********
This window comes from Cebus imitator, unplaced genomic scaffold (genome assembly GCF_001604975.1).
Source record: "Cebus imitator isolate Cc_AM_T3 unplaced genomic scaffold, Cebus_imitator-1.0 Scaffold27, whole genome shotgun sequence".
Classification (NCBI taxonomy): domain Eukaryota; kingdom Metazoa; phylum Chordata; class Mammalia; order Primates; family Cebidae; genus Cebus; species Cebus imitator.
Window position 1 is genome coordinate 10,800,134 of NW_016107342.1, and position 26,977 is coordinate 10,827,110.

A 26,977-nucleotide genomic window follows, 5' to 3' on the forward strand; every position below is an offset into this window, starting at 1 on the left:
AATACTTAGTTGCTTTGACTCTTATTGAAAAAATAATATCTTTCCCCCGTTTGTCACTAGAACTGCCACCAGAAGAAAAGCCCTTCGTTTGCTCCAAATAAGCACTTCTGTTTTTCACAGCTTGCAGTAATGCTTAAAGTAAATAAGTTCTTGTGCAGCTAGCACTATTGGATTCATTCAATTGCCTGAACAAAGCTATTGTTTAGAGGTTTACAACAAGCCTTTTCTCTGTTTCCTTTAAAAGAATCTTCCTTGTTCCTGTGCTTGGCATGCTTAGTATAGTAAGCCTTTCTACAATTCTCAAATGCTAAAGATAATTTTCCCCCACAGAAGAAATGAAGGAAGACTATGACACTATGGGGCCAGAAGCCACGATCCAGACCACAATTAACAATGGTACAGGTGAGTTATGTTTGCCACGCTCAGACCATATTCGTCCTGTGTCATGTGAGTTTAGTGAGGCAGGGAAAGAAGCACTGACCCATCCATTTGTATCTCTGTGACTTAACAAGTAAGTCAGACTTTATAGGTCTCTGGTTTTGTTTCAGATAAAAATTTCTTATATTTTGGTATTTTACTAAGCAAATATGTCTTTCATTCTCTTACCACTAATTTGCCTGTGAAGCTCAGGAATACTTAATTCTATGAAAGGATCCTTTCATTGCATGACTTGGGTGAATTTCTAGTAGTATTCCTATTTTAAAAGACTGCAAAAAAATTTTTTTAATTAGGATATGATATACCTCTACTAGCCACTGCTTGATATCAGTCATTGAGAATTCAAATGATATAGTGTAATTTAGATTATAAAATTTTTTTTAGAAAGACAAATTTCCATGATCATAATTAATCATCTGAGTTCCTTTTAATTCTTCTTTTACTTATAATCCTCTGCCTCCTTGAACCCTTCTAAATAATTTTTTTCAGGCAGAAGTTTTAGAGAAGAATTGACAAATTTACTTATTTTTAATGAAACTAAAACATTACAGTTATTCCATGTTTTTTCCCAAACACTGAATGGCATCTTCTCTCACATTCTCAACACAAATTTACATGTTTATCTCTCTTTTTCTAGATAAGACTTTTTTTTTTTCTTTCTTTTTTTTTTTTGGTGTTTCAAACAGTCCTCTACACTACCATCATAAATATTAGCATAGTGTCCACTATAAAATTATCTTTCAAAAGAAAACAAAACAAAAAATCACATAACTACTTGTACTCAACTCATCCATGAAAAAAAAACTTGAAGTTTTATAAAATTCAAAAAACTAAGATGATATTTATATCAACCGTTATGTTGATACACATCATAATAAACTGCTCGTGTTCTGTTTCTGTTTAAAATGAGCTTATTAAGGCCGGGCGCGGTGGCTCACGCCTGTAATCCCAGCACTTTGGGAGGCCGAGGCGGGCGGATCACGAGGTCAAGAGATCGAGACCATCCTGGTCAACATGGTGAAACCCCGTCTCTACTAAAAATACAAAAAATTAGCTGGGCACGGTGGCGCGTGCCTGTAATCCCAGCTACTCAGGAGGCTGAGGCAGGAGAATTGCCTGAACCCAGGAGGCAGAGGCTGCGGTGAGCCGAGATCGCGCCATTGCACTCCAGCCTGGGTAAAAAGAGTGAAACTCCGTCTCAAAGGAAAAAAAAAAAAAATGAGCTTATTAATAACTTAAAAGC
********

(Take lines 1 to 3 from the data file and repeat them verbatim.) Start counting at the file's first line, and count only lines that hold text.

This window comes from Cebus imitator, unplaced genomic scaffold (genome assembly GCF_001604975.1).
Source record: "Cebus imitator isolate Cc_AM_T3 unplaced genomic scaffold, Cebus_imitator-1.0 Scaffold27, whole genome shotgun sequence".
Classification (NCBI taxonomy): domain Eukaryota; kingdom Metazoa; phylum Chordata; class Mammalia; order Primates; family Cebidae; genus Cebus; species Cebus imitator.